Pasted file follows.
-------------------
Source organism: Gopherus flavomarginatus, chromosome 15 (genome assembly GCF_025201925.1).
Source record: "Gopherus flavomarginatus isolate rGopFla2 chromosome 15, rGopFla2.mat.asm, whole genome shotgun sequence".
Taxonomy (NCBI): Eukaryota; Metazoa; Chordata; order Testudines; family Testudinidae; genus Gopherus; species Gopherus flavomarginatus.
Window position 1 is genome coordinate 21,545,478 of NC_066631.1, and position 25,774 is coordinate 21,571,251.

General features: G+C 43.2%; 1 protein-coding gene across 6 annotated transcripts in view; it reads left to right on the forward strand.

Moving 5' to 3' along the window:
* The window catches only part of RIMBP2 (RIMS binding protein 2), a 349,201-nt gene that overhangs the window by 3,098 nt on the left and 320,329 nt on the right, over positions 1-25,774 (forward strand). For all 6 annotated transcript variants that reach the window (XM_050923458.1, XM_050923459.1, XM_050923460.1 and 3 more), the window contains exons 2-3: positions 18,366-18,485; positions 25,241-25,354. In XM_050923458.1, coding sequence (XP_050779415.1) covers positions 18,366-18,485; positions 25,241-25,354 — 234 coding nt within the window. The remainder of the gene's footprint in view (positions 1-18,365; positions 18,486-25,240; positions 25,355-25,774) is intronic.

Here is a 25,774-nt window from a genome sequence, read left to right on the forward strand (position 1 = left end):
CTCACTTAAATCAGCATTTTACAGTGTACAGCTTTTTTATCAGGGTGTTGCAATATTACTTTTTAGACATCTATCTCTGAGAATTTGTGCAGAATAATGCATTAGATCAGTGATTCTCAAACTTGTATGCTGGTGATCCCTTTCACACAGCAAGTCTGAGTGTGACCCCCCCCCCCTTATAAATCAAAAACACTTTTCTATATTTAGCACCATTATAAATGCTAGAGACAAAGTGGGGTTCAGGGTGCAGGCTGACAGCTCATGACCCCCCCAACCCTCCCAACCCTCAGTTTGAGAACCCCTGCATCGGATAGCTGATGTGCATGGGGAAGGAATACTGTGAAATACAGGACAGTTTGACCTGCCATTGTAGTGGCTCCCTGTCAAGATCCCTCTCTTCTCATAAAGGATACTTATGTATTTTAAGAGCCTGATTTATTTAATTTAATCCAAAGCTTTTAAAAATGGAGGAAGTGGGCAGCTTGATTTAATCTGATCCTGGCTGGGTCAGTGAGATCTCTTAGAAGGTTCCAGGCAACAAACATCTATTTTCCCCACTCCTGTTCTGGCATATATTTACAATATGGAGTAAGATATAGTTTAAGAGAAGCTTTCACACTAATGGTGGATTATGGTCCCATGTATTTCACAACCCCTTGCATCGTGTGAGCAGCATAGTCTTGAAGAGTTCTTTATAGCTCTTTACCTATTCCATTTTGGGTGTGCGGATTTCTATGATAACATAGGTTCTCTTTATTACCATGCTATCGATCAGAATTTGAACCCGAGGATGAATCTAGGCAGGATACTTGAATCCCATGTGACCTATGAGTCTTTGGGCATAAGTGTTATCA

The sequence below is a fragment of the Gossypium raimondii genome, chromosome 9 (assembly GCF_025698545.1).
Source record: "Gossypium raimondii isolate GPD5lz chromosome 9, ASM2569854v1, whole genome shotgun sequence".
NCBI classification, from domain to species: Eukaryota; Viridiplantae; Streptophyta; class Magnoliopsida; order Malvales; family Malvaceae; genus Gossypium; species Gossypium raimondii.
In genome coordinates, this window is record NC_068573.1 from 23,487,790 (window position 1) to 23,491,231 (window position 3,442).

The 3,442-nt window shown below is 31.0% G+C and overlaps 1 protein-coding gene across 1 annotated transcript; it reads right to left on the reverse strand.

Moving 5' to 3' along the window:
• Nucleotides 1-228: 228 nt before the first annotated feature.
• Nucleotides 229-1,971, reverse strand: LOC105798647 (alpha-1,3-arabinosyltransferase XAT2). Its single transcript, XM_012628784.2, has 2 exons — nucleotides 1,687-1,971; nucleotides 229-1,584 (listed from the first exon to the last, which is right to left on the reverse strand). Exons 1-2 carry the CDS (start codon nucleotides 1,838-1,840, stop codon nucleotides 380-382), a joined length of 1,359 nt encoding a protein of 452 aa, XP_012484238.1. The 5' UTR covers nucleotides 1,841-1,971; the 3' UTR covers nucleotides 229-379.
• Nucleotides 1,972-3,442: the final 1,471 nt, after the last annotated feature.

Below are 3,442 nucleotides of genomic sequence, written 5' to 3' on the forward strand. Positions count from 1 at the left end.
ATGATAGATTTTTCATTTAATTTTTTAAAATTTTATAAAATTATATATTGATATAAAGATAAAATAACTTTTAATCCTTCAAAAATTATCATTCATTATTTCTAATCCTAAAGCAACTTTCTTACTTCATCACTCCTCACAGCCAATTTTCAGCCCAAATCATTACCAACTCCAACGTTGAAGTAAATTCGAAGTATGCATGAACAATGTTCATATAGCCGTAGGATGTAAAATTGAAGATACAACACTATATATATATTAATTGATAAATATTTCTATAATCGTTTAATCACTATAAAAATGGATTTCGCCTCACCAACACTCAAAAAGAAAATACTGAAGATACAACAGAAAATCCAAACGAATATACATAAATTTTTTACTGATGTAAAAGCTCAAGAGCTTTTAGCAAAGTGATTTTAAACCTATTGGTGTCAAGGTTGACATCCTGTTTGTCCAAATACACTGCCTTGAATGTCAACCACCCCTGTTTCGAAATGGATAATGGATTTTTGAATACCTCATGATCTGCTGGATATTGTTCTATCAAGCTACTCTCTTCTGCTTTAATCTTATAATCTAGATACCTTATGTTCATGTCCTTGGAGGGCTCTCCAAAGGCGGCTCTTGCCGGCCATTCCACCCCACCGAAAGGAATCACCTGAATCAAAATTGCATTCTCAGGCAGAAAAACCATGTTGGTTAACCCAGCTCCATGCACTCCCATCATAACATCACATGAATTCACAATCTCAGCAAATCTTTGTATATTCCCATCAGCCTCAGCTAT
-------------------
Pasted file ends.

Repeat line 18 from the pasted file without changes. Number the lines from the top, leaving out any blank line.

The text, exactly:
• Nucleotides 1,972-3,442: the final 1,471 nt, after the last annotated feature.